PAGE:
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Factory Test Chad Reed’s TwoTwo Motorsports Kawasaki KX450F | Bike Reviews

Chad Reed has just won his first race of 2015 on his Kawasaki KX450F. We take a look back to when Lee Hogan travelled to Florida to test Chad’s TwoTwo Motorsports weapon.

Chad Reed’s TwoTwo Motorsports Kawasaki KX450F

SLICE OF HEAVEN

I kicked the Two Two Motorsports machine into life and was impressed by the note while it idled. Chad runs a fair bit of free play in his throttle,

which I don’t normally do, but I thought why not give it a try?

I had always promised myself that if I rode Chad’s track I would jump his jumps nice and quick and not muck around too much. There were some huge
hits out there, including two massive tabletops and a couple of decent doubles.

I managed to jump everything on the second lap, minus one scary downhill double that needs a turn on the take-off ramp. Both Chad and Michael Byrne had warned me about it. Once I’d finished my second lap Byrner had made his way out on his bike and was watching me ride around. I called him over and asked him to tow me in off the downhill double and it worked a treat. Even after doing it a couple of times you really needed to concentrate on this jump or there will be repercussions. Okay, so job number one was ticked off and it was time to get to know the Two Two Motorsports machine.

My first thought was how impressive the engine was. But of course that wouldn’t surprise too many people. However it was the type of power this engine produced that really did surprise me. The real art in building a factory engine is moulding the characteristics, not the brute horsepower. And riding this bike allowed you to do things that you couldn’t do on an average bike.

The KX450F begged to be tipped into ruts and railed through berms. The shock seemed like it had a brain of its own and would squat and drive when you needed it to but held up unbelievably well on the huge hits around the track. The fork, for me, was the only part of the bike that didn’t welcome me in the first few laps and made me work. It demanded that I pick the pace up and start hitting things brutally hard before it would do me the justice of moving up and down much at all.

So ‘up the pace’ I did, but a huge over-jump on the biggest tabletop still wasn’t enough to rattle the fork as I prepared for a ‘bottom-out’ that would surely blast one of my hands off the handlebar. The fork was either meant to be ridden quite a bit harder than I was riding or Mike did a sneaky switcheroo and put Chad’s supercross fork in. But when I asked the question, Chad assured me it was his MX fork and that I almost wouldn’t be able to push his supercross fork down a centimetre with my hands.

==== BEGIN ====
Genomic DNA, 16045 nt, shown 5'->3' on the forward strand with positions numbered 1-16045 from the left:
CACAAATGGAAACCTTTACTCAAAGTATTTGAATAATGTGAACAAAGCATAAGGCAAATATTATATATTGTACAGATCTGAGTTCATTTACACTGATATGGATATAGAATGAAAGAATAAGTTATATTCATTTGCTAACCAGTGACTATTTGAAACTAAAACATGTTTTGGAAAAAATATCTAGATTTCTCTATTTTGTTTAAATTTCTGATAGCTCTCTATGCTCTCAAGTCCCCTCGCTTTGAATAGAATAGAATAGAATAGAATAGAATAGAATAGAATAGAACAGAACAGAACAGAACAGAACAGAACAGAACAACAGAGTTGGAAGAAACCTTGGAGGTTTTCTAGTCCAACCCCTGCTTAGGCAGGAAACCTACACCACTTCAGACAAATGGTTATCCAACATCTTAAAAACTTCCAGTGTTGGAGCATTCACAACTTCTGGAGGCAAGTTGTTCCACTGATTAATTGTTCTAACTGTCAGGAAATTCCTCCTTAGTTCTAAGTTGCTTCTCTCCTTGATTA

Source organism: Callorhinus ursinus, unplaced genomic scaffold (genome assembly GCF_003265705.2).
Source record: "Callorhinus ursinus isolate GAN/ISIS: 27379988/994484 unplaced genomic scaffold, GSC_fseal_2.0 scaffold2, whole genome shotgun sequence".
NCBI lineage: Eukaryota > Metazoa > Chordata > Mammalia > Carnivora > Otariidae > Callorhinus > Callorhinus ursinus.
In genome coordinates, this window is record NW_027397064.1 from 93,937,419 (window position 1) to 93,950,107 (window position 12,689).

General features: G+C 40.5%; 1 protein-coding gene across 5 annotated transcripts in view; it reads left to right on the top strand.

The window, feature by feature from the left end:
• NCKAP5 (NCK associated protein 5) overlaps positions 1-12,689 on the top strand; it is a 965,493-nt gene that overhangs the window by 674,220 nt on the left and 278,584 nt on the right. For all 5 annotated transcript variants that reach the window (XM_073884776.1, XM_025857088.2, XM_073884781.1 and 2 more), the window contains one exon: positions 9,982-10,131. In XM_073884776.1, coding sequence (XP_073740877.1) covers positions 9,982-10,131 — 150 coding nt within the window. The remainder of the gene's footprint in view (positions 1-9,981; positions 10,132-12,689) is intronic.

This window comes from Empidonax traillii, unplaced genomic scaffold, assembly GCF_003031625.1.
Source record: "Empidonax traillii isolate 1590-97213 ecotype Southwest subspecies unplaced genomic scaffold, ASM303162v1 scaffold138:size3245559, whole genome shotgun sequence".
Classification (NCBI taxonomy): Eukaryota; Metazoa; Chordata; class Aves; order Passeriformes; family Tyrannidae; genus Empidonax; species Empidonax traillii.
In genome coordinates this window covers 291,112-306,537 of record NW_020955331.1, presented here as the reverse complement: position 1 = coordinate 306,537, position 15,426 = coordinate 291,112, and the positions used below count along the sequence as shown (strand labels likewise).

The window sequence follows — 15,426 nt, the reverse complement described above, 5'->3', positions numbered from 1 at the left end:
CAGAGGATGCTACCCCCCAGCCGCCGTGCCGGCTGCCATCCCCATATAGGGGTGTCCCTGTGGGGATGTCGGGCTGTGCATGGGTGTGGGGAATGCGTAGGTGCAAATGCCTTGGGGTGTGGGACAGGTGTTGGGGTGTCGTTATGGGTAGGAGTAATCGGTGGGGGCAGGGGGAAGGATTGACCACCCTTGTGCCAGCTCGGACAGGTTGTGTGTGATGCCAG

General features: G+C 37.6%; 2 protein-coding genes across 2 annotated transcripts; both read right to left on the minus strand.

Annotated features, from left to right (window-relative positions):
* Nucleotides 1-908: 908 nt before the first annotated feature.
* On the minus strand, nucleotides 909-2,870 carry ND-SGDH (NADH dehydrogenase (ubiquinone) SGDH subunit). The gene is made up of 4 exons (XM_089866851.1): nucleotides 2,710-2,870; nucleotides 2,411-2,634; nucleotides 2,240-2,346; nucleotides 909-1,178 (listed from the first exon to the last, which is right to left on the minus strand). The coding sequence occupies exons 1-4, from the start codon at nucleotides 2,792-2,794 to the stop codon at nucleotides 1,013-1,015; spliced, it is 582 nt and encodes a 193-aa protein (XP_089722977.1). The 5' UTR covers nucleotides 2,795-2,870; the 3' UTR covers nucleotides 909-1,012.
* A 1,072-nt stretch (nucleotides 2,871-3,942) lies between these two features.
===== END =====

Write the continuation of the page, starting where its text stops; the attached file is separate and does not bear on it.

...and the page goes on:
After heading in to drink about two litres of special Monster Energy Water (literally water in a Monster can) and sitting in Chad’s air-conditioned lounge room trying to get my core temperature down, it was time to head out again. I knew my time was limited! I’d be hitting the wall pretty soon and I had the dilemma that all this sweat meant that no hand tape was going to be sticking to my hands. Blisters were a certainty and, after looking at Chad’s hands that looked like he rode with wooden grips and washed his hands with Solvol sand soap, I knew they were coming…

So out I went for my next ride and felt way more comfortable. I started to learn more about the bike and figure out what made it respond well in certain situations. Chad and I had always been very similar in setting up bikes and I could see that with all of these resources I would have an almost identical setup. I found that a slightly more aggressive riding position over the front of the bike allowed the front end to track a lot nicer and once I built the confidence to charge the face of these jumps harder the bike really came into its own for me.

This thing worked great for me in all circumstances including big and small hits. Whether you were charging hard or just cruising! Acceleration out of choppy corners was phenomenal and it tracked straight as a dime entering rough turns. The rear end on this bike was your ‘get out of jail free’ card. Numerous times I launched off a single jump cresting a hill and landed sideways in these sandy bumps. The rear end would just cop it on the chin, straighten me out and drive forward.

For most average punters out there who can appreciate riding a 450cc motocross bike, just about all of you would go faster and ride smoother on this bike (minus the fork, which is pro-level only). There were no real surprises for me when I had a good chance to take it all in days later.

Chad Reed's TwoTwo Motorsports Kawasaki KX450F

Chad Reed's TwoTwo Motorsports Kawasaki KX450F

Chad Reed's TwoTwo Motorsports Kawasaki KX450F

Chad Reed's TwoTwo Motorsports Kawasaki KX450F

Chad Reed's TwoTwo Motorsports Kawasaki KX450F